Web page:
Name: Daniel “DL” Laskiewicz
Going back to the very start, how did you first discover music and when did you realize that this was your calling?
My dad had an old polish acoustic guitar from his childhood in the house. I would sneak into his room when he was at work and I would peek in the case and pluck a few strings. He would once in a while pull that guitar out and strum a few chords and I thought it was amazing. My Interest was instantly sparked. That’s what made me start paying attention. Being really young, at my first round of guitar lessons, I would drool over how cool the electric guitars looked hanging on the wall at the guitar shop. I realized this was my calling the second I plugged one in and discovered distortion.
You grew up in the Massachusetts area and have your roots in the New England hardcore scene. What was the scene like growing up and what were some of the bands that put you on the path you ended up taking musically?
The scene fascinated me. It also scared the shit out of me. Everyone was big, tattooed and the music was pissed, but it was intriguing and everyone was so welcoming. Even back then I couldn’t help but notice what amps/gear people were using and how they were using it. The first time I heard Blood Has Been Shed’s “I Dwell on Thoughts of You” (early BHBS EP) it changed my life. I never heard heavy like that. It blew my mind, especially considering the use of clean vocals being mixed with the heaviest music I had heard to date at that time. Obviously many other influences came into play, but the first time hearing BHBS was a pivotal moment for my ears/mind. A couple other big ones were early Sevendust and Meshuggah.
You played and wrote songs for The Acacia Strain for several years and did many records as a member of the band. Eventually you stopped touring to only focus on writing and producing the band’s records. What made you stop the whole touring game?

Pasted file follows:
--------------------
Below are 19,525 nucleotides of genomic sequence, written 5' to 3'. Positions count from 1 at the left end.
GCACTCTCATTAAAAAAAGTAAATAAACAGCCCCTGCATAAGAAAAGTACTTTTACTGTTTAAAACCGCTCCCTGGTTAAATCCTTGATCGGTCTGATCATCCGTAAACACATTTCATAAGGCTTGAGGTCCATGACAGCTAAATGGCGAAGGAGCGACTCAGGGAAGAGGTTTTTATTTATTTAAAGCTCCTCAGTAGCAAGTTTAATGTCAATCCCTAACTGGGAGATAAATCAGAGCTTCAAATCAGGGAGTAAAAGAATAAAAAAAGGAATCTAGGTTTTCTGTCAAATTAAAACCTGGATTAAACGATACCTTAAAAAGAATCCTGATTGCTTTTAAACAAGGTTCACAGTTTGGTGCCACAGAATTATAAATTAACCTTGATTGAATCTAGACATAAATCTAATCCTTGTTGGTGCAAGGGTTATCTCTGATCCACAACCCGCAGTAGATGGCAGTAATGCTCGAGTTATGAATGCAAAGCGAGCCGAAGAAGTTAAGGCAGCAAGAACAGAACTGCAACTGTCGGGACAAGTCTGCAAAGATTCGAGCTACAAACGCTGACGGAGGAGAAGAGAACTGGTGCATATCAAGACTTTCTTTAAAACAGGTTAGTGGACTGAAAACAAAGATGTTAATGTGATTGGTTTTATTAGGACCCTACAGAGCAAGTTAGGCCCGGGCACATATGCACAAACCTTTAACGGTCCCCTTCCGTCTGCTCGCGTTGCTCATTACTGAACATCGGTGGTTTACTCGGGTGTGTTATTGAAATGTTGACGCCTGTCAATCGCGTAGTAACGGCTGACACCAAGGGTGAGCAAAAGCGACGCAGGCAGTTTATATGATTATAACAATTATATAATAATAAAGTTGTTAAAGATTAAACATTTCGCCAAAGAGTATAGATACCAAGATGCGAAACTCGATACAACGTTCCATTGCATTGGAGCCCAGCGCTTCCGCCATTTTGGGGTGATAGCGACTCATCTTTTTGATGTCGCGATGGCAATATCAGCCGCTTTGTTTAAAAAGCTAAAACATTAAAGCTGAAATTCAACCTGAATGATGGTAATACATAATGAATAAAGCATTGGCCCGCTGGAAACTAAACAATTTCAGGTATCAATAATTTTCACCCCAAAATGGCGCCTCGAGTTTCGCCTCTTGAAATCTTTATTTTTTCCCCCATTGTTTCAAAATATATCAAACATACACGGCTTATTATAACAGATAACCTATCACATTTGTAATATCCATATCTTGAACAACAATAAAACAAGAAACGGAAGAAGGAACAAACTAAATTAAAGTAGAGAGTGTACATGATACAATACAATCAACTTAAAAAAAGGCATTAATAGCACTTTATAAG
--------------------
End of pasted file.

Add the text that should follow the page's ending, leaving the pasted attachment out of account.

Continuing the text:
I toured with The Acacia Strain for many years. We made records together that I’m still very proud of that did well on Billboard/charting considering how non-commercially accessible they normally are to the average Billboard music listener. They’re a hard working band that is still putting out great music. I’m forever grateful for what that band did for me. It was just a time in my life after touring internationally for me to move on to what my true passion always has been: creating.
These days, you’re producing for several bands. Is the love for producing records something you grew into during the Acacia Strain years?
Working with Adam Dutkiewicz for the first couple The Acacia Strain records really made me intrigued in the technical aspect of putting together an album, or songwriting in general. He just had a way of making the process so fun and kept everyone on their toes. Watching him work made me want to know more about what the hell he was doing. He’s still one of the best doing it and I think I can say without a doubt, he inspired me to want to be a producer/songwriter.
You’re also co-writing and writing for bands and have songs on many records. How did this come about?
I think after touring and meeting so many great people that I kept in touch with over the years. You reconnect with these people, and it just comes about that you always wanted to collaborate with each other, so you do it.